From our files: 'One Giant Leap'

The Monitor's editorial from July 1969 on the accomplishments of the Apollo 11 mission and moon landing

From the July 22, 1969 issue of The Christian Science Monitor

'Mankind has again been taught one of history's still most needed lessons: humanity's greatest triumphs are those that come through peace, through intelligence, through inspiration, not through war. The worldwide outpouring of support, of joy, of prayer for man's monumental achievement on the moon is proof how deeply all men share the desire for peaceful, orderly progress. And President Nixon, in speaking with the astronauts on the moon, voiced a profound truth when he said that the event had momentarily made all men truly one.

Few events in man's long struggle upward and forward have given a greater uplift to man's thought and spirit. In seeing what men could do, all persons felt new hope and confidence in humanity's further conquests. Helping lift men still further out of ignorance, fear, discouragement, and small-thinking, the moon-landing gave promise of ever more magnificent conquests in a multitude of fields. Feeling no longer confined to his immemorial home, man today can take a broader and less selfish view of the great problems still besetting him on this dear but crowded earth.

One may feel that Astronaut Neil Armstrong was modestly underestimating the achievement when he termed it "one small step for man," but all would agree that he spoke a profound truth when he also called it "one giant leap for mankind." The widening of horizons which will flow from it are beyond humanity's farthest ken. Although it is clearly one of the climaxes of human progress, it is also but one step upon the ladder of man's mastery of the universe. It helps provide insight into the promise which lies behind that great question to be found in Psalms: "What is man, that thou art mindful of him? . . . Thou madest him to have dominion over the works of thy hands; thou hast put all things under his feet."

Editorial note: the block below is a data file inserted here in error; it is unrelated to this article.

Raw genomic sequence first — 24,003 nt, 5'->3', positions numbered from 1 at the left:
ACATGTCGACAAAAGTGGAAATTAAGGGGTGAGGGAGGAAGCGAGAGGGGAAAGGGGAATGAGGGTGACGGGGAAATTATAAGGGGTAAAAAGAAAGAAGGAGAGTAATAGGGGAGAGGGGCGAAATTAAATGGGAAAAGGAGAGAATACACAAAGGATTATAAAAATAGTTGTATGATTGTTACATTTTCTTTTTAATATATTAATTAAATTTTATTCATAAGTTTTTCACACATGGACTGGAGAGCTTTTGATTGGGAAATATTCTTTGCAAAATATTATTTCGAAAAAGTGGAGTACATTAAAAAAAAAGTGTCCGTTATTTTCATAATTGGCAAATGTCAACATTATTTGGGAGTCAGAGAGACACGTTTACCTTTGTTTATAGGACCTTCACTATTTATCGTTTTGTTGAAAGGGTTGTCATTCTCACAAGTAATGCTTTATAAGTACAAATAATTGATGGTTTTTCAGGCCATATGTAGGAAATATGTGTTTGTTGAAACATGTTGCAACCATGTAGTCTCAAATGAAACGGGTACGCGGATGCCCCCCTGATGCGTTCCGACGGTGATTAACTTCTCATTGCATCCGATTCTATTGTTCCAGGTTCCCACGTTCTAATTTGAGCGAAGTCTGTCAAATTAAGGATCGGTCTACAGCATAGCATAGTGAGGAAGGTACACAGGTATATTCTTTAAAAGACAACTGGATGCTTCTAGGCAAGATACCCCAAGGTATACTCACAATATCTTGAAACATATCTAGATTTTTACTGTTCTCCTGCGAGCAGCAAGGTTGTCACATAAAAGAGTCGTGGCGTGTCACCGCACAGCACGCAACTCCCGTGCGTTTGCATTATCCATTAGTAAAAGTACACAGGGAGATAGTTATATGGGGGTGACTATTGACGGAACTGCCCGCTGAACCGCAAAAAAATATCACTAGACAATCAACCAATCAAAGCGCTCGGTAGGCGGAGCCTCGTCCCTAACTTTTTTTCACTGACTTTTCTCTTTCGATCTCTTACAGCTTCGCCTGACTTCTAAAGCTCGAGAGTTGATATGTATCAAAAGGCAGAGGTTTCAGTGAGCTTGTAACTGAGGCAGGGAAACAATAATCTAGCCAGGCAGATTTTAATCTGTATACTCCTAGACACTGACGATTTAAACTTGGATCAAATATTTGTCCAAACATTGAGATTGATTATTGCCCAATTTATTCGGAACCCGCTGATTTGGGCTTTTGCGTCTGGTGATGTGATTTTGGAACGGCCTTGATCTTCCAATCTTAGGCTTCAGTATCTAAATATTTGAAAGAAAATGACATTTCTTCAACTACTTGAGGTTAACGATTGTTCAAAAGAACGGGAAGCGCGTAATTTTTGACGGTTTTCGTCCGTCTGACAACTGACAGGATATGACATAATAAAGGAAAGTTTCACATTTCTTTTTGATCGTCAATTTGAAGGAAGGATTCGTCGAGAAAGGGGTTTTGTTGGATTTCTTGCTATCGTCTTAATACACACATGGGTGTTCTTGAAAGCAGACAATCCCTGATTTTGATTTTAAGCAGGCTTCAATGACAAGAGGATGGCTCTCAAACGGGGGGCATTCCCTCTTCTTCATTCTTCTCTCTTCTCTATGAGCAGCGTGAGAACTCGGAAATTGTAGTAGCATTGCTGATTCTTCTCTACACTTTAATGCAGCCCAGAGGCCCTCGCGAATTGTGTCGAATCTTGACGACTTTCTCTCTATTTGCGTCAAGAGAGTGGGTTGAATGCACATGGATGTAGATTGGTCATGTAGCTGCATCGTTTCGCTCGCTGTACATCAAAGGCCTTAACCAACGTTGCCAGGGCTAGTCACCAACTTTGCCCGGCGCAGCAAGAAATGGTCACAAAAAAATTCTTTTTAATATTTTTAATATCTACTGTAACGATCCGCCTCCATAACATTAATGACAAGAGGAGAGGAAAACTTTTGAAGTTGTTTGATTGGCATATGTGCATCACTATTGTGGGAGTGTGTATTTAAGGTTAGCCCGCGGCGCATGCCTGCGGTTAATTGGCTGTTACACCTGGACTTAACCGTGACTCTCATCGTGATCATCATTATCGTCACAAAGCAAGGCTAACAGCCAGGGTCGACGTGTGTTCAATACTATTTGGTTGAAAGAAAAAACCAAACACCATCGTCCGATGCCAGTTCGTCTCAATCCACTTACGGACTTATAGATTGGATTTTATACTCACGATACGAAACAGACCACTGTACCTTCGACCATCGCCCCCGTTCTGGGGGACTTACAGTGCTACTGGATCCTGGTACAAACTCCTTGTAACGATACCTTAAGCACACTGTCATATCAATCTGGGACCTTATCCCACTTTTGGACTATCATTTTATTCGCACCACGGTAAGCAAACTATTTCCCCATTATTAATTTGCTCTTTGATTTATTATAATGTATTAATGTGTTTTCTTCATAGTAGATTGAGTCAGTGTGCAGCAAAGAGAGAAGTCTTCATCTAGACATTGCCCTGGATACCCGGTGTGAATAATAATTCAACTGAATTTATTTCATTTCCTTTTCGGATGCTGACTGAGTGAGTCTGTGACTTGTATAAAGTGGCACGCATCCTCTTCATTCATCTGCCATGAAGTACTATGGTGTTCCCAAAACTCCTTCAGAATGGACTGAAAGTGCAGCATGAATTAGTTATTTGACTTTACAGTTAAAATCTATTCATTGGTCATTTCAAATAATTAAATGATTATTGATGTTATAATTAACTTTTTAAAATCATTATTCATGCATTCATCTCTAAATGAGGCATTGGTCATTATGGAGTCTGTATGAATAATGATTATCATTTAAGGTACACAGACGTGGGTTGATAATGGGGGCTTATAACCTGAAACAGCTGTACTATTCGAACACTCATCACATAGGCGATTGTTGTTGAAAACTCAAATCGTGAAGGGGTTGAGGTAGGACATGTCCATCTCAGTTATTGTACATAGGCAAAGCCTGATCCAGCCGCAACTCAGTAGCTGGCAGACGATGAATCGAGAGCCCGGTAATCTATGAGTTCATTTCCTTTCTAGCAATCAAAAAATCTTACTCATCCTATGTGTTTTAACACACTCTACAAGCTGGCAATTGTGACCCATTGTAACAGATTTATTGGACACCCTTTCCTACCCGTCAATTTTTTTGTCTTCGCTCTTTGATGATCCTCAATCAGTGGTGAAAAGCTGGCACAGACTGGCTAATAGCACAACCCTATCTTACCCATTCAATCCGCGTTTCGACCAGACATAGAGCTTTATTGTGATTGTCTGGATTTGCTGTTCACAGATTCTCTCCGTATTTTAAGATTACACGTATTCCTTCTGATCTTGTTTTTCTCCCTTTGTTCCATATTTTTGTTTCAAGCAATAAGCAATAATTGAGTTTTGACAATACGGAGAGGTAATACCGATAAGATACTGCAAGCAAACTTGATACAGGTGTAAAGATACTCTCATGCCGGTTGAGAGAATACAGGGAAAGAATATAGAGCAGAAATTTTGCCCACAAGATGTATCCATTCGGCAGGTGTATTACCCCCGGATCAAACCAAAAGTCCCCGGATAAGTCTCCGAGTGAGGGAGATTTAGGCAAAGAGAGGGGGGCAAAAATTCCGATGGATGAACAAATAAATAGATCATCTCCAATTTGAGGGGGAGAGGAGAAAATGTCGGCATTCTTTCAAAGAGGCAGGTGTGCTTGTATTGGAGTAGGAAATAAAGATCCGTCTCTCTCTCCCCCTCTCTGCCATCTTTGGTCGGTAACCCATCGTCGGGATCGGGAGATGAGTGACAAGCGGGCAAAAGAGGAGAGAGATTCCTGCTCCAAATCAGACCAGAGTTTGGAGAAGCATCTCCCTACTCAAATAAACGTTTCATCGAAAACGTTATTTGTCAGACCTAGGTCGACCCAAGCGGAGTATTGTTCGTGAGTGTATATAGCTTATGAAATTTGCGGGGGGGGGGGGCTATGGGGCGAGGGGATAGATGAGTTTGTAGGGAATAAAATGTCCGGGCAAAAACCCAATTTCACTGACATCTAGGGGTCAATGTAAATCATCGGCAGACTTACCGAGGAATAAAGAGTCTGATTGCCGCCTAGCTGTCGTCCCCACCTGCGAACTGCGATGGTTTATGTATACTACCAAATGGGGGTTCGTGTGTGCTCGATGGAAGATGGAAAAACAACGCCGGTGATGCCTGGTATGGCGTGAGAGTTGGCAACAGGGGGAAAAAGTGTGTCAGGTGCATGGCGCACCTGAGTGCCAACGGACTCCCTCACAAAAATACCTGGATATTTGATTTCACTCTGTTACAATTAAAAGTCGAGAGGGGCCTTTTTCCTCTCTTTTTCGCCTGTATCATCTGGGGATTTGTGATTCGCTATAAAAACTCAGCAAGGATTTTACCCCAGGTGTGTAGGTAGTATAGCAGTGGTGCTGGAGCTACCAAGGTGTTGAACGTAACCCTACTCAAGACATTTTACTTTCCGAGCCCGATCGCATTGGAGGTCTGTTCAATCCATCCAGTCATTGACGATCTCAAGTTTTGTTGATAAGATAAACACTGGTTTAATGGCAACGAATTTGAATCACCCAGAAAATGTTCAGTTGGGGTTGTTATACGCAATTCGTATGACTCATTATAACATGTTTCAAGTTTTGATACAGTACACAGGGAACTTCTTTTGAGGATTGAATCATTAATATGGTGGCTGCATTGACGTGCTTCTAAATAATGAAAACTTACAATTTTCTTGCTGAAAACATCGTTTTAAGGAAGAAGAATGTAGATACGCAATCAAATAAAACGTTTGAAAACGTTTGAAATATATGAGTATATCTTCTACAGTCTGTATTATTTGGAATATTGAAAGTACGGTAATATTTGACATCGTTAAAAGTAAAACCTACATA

Although, in the deepest sense, the landing on the moon was an overall, worldwide accomplishment, it was also a peculiarly American one. For it demonstrated - powerfully and unmistakably - all that is right in what, for want of a better word, is called the American system. While free politically and economically, the United States proved itself able to outdo, with the whole world watching, the tightly bound Soviet Union in a venture which required the highest degree of collective organization. This if a lesson which must surely make a deep impression on men everywhere as they ponder the best system for their own material advance.

America and the world can rightfully be proud of the three astronauts. They demonstrate so much that is good and hopeful in the present day. Their calmness and efficiency, their lack of conceit, the broad and inspired view they take of their accomplishments are the qualities so urgently needed as the world's attention turns back from the moon to the earth.

Reproduced with permission of the copyright owner. Further reproduction prohibited without permission

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